BACKGROUND: In February 2012, then Prime Minister Erdoğan raised eyebrows when he said his government was aiming at “raising pious generations”.
Beginning that month, his government embarked on a wholesale reform designed to Islamize Turkey’s education system. The timing of Erdoğan’s reforms was not coincidental. They came fifteen years after the February 1997 military intervention, which had decreed comprehensive changes to Turkey’s education system.
Prior to 1997, compulsory schooling in Turkey was only five years; after primary school, parents were free to enroll their children in traditional secondary schools, or vocational schools, including the imam-hatip schools that had originally been designed to provide training for imams and preachers in Turkey’s mosques.
In addition to the regular curriculum, these schools provide 13 hours per week of Islamic instruction to students. These schools had grown exponentially since 1973, when Necmettin Erbakan’s Islamist National Salvation Party (MSP) used its position in a government coalition to put them on par with secular schools.
By 1997, they enrolled one in every ten middle and high school students. Moreover, close to half of the enrollees were girls, who could neither become imams nor hatips. The imam-hatip schools were a deliberate effort to increase the Islamic consciousness of the young generation, having become a parallel system of education that provided a voting base and manpower for Turkey’s Islamist movement.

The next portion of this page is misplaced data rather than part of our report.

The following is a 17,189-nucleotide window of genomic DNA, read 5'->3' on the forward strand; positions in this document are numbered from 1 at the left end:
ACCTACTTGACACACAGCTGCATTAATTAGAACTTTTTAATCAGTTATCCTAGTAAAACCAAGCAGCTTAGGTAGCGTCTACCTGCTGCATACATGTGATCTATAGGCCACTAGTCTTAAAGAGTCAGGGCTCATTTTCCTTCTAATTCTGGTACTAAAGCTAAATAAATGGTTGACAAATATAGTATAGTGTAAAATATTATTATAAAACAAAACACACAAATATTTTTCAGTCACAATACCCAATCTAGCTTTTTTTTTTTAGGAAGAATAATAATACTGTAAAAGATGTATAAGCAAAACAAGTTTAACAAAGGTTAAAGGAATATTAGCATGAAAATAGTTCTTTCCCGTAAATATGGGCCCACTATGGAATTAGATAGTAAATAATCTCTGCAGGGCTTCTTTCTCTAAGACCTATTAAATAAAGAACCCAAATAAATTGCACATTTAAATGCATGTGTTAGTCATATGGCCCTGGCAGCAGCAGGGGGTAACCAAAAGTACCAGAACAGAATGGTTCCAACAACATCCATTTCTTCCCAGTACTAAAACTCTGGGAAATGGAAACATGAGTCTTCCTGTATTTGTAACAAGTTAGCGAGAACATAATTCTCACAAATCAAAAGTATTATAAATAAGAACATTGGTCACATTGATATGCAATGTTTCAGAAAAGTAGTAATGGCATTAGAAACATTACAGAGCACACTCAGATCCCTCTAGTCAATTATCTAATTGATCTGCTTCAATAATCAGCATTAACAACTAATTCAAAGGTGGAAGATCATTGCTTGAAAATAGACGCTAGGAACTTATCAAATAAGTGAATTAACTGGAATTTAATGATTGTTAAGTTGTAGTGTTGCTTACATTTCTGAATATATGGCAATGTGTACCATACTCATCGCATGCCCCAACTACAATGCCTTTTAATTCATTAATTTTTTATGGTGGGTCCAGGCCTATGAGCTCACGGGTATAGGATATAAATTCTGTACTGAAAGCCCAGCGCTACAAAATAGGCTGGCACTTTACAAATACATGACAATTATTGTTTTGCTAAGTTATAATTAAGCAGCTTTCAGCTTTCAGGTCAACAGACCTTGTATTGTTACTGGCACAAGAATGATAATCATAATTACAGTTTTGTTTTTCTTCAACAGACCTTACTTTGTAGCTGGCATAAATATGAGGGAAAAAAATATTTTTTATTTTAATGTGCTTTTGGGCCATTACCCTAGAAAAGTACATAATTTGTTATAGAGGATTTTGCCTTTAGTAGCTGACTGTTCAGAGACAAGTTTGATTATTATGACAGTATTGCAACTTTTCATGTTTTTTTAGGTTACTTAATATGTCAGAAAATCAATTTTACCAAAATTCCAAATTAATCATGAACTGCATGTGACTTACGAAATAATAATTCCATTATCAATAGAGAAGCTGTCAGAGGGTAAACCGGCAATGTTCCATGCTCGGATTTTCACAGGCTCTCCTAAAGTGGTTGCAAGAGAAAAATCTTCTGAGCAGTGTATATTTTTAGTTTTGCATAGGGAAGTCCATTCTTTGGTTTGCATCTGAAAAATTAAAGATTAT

When the Turkish military intervened with what has been called a post-modern coup on February 28, 1997, one of the key reforms was to increase the length of compulsory schooling to eight years – thus preventing children from being enrolled in religious schools until the age of 14.
The university entrance examination system was also reformed to make it difficult for imam-hatip graduates to gain acceptance to non-theology undergraduate degree programs. The reforms worked: imam-hatip enrollment declined from 11 percent to 2 percent of relevant age students, and the rate of graduates entering higher education dropped from 75 to 25 percent.
In February 2012, the AKP launched a reform program termed 4+4+4. On the surface, the law extended compulsory schooling by four years, making school compulsory for a full 12 years. But in fact, the reforms did exactly the opposite. Vocational schools are once again permitted from fifth grade – including imam-hatip schools.
The law also allows parents to home-school children after fourth grade, which is expected to lead to a reduction of formal schooling, especially for girls in rural areas.